Stock Market Selloff: What's Causing All the Volatility, and Should You Buy the Dip?
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If you were watching the stock market this week, you likely have whiplash.
The tech-heavy Nasdaq Composite dropped 5% Thursday, the index's biggest one-day percentage decline since June 2020. The S&P 500 slid 3.6%, and the Dow Jones Industrial Average, 3.1%. It was a major reversal from Wednesday, when stocks rallied and the Dow and S&P 500 — which track the performance of some of the nation's largest companies — saw their biggest daily gains since 2020.
When markets do a U-turn, it's easy to panic. But financial experts say market volatility like this is normal.
"These types of losses can and will happen when you're invested in equities," says Mychal Campos, head of investing at online investment advice company Betterment. If you're a long-term investor looking for growth in your portfolio, you probably don't have too much to worry about, he adds.
Here's what you need to know about this week's stock market swings.
What's causing the recent stock market volatility?
The stock market has been struggling for months as investors assess what inflation being at a 40-year high — and the Federal Reserve's response to that inflation — means for the future.
When inflation rises, the Fed tends to hike short-term interest rates to fight those rising prices, because higher interest rates make it more difficult for businesses and consumers to borrow and spend money. On Wednesday, the Fed announced it would raise its benchmark interest rate by a half percentage point, the biggest hike in more than two decades. The move followed a March decision to increase the rate by a quarter percentage point.
Looking forward, though, Federal Reserve Chairman Jerome Powell said the Fed isn't "actively considering" going further and raising rates by three-quarters of a percentage point. This seemed to cause investors some relief and the stock market to rally on Wednesday.
Thursday was a different story. Investors appeared to show more of their concern over rising interest rates. And while raising rates may help bring down your grocery bill, they do tend to crimp prices for financial assets, like stocks and cryptocurrency, as well.
Should I be nervous about the stock market?
Of course, market volatility may make you uneasy if you've invested your hard-earned money in stocks.
But the turbulence was somewhat also expected given how well stocks have been doing recently, says Charles Sachs, chief investment officer at Kaufman Rossin Wealth. During the early stages of the pandemic, the stock market hit record high after record high, encouraging new investors — many of them young — to pour their money into stocks (and even riskier assets, like crypto). While the stock market kept skyrocketing, experts warned that prices couldn't go up forever.
"Markets don't just go one direction," Sachs says. "You need to be embracing volatility when you're investing in the markets."
Remember: The average stock market return is around 10% annually in the U.S. But you don't get those returns "like clockwork," Sachs says.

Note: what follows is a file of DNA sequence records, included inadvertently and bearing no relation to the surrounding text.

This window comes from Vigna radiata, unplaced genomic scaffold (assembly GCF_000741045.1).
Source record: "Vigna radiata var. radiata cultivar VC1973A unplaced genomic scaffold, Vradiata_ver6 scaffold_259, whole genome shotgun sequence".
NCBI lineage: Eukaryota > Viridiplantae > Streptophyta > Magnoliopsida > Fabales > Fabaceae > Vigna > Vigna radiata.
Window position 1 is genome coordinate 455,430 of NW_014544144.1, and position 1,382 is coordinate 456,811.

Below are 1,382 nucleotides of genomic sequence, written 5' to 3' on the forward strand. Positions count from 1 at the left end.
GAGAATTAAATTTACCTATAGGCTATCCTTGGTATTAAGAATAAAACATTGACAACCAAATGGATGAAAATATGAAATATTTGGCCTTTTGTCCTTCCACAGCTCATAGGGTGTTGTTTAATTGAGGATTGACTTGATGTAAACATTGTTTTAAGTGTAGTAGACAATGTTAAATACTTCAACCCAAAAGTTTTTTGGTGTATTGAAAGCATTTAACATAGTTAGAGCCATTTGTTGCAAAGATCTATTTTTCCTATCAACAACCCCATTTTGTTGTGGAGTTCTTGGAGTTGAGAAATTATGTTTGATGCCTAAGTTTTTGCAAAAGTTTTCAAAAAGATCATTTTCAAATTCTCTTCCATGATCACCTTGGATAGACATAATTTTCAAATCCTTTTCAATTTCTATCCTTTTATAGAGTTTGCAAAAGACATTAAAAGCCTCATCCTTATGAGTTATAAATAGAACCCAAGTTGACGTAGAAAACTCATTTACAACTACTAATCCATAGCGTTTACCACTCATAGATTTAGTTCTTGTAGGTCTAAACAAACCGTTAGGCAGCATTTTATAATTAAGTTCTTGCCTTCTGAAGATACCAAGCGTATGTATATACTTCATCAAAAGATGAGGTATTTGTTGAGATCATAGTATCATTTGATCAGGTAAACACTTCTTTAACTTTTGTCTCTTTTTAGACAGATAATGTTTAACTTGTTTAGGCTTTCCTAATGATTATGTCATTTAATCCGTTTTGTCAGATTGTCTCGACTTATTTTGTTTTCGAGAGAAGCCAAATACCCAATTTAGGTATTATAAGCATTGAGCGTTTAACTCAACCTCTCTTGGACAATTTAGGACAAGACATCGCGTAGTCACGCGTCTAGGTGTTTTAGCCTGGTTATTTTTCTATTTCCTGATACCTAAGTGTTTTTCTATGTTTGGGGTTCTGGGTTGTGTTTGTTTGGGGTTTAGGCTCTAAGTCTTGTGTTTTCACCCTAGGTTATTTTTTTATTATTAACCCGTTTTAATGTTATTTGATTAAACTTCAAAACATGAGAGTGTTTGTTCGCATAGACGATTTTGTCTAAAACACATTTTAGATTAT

In other words, there are up years and there are down years, and if you have a well-diversified portfolio and a strong, long-term investing plan, don't panic. Stick to the plan.
When the market drops, should I buy the dip?
Buying the dip is one of the internet's favorite investing tips, but experts caution that trying to time the market is risky. Few people are successful in actually predicting when the bottom of a dip is here.
A better strategy is dollar-cost averaging, which involves regularly investing a fixed amount of money into the market over time. Like with buying the dip, some of your cash will be held on the sidelines. But instead of waiting for the market to reach the bottom of a dip, you invest the cash at set time periods. For example, instead of saving up $100 monthly and investing it all at once when the market drops, invest that $100 once a month or once a quarter.
(If your employer takes a certain percentage of each paycheck to invest in your 401(k), you're already dollar-cost averaging.)
“Time is one of the best negating tools of risk possible,” Stephen Talley, chief operating officer at Leo Wealth, previously told Money about this strategy.
What should I do with my portfolio?
A major selloff like we saw this week is a good time to revisit your level of risk tolerance.
"If this kind of move makes you nervous, just know that these types of moves do happen," Campos says. "If you're uncomfortable with that, you should reduce your allocation to stocks."
Financial advisors recommend that your investment portfolio consist of a mix of stocks, bonds and cash with the allocation to each depending on your financial situation, goals and risk tolerance. Rob Williams, managing director of financial planning, retirement income and wealth management at Charles Schwab, recently told Money that for the average person with an investment horizon of 10 years or more, an 80% allocation of stocks and stock funds (both U.S. and international) is the most likely path to wealth.
In short, it's best to stay the course and remember that stocks go up over the long haul.
"If you're in it for the long term, you should expect some nice returns," Sachs says.
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